GE Co-Pilots Brazil’s Mission for Clear Skies
With around 200 million people currently residing in Brazil, it’s no surprise that the airports are crowded. Not only are many of Brazil’s cities popular tourist destinations, but with the 2014 World Cup and the 2016 Olympic games being held there as well, the airports are going to be overflowing with people. Before this issue becomes an even bigger problem, one thing is for certain – something needs to be done.
The number of passengers flying in Brazil has doubled since 2007 and that number is still on the rise. Within the next ten years, there’s expected to be a six percent increase in people using aerial transportation in the country. Already airports in some of Brazil’s larger cities, such as Sao Paulo and Rio de Janeiro, are close to reaching maximum capacity.
But General Electric has flown to the rescue and has given the country some assistance. For the past two years, some of Brazil’s larger airlines, like GOL, and even the nation’s navigation service provider, DECEA, have been working hand-in-hand with GE to find a solution. They’ve found that big data is the key.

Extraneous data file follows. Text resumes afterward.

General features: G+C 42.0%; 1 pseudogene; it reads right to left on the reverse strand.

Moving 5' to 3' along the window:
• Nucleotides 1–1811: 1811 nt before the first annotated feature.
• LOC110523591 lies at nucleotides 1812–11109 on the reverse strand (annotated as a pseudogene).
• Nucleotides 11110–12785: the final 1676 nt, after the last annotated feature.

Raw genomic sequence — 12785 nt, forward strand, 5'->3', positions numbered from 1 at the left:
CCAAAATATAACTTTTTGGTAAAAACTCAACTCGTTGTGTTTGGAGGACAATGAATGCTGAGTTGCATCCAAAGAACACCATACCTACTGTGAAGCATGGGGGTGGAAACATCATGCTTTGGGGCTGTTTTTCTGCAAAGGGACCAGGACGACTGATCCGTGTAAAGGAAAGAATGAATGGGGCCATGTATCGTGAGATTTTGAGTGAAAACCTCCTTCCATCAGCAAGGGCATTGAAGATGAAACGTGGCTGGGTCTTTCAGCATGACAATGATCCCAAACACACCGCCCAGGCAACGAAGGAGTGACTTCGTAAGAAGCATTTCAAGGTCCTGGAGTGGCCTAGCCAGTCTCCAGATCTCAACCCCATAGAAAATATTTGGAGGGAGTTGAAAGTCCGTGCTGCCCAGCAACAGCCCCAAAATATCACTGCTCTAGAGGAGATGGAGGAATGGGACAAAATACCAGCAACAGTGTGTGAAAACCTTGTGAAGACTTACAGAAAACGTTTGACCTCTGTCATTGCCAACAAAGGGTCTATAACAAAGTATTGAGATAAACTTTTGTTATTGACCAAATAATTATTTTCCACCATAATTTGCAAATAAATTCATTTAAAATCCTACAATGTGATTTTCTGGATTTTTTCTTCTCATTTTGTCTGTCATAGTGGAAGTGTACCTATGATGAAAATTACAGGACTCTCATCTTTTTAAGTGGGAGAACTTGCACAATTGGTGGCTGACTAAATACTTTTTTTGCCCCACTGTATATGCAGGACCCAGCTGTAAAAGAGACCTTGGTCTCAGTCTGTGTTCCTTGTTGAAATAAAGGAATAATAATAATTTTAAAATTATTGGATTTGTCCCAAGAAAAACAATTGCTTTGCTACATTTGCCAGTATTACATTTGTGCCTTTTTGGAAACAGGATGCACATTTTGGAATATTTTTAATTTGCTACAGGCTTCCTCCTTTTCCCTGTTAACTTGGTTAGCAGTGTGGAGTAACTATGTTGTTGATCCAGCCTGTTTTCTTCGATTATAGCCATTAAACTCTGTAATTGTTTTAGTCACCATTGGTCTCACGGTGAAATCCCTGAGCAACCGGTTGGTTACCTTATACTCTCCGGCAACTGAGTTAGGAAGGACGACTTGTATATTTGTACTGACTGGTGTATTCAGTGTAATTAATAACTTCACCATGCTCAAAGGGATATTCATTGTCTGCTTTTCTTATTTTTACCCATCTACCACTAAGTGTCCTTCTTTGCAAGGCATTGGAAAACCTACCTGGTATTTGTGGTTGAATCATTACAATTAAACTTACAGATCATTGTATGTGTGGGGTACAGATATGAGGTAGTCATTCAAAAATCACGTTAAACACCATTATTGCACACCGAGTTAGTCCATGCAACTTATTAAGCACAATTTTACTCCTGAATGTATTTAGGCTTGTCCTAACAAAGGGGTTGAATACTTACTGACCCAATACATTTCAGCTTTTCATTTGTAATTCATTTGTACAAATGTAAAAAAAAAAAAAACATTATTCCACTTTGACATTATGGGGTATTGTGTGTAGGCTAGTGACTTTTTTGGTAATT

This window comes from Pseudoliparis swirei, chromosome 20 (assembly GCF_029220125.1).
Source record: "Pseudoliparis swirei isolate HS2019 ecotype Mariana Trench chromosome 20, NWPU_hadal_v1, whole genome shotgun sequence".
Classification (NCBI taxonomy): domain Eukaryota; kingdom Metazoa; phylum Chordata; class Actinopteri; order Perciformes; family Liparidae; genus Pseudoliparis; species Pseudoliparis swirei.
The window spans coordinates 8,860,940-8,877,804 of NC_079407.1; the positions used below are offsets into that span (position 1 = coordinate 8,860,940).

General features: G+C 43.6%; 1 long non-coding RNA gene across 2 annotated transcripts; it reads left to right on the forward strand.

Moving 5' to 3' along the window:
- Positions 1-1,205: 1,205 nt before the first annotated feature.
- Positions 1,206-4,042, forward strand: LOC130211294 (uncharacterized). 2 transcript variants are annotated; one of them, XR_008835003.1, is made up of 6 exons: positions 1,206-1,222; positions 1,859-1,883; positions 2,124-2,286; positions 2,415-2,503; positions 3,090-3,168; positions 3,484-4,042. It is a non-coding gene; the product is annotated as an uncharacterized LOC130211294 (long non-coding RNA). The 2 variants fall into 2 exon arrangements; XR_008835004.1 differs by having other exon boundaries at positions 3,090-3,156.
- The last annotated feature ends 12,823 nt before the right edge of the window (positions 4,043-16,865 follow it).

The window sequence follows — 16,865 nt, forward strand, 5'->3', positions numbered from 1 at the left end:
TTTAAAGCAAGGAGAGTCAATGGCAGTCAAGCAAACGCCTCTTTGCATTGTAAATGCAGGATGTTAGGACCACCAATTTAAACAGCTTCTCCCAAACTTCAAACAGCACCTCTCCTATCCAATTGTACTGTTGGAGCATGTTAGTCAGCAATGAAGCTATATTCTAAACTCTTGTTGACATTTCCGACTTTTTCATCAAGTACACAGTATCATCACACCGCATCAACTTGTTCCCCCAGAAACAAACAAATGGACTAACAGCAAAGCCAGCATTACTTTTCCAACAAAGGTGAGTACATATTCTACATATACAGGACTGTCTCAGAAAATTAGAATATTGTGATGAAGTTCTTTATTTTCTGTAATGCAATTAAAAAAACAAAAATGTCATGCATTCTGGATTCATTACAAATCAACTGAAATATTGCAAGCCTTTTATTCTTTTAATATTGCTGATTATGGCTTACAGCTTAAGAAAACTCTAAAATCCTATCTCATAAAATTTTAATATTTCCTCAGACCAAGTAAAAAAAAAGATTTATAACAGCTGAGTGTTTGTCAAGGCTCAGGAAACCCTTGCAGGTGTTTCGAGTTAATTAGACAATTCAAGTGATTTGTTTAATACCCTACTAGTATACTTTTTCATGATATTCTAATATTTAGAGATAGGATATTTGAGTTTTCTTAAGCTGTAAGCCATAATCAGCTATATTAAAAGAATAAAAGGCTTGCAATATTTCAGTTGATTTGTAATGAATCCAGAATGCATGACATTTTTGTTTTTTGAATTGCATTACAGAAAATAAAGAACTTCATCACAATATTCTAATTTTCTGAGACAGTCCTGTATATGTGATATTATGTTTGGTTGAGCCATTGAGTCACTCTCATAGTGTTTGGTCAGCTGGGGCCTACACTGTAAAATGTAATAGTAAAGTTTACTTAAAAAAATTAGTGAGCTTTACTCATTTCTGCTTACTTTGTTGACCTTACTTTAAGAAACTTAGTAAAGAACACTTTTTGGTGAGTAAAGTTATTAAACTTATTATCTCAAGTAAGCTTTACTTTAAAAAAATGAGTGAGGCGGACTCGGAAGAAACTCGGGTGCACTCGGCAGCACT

Brazil has started using GE’s Required Navigation Performance system (RNP) at ten key airports in southeast Brazil. This system relies on GPS signals instead of the usual ground-based beacons. By using big data to check flight routes, weather, and plane and airport system data, pilots can find the best route to fly, thus maximizing flight economics.
GOL has estimated that with GE’s RNP system, the Brasilia airport alone could save 22 miles and 7.5 minutes per landing approach compared to the norm. They’ve also found that carbon dioxide emissions could be reduced by more than 1,620 pounds, bringing in $24 million in operational savings over five years.
“Once the RNP paths are deployed, GE Aviation’s Flight Analytics platform will analyze actual flight and operational data to support optimization, validate the cost savings, and identify additional areas for improvements,” said Giovanni Spitale, general manager of GE Aviation’s Flight Efficiency Services. “This may include optimizing the paths for additional fuel and track mile savings, vertical profile reduction, capacity gains, runway throughput or environmental improvements.”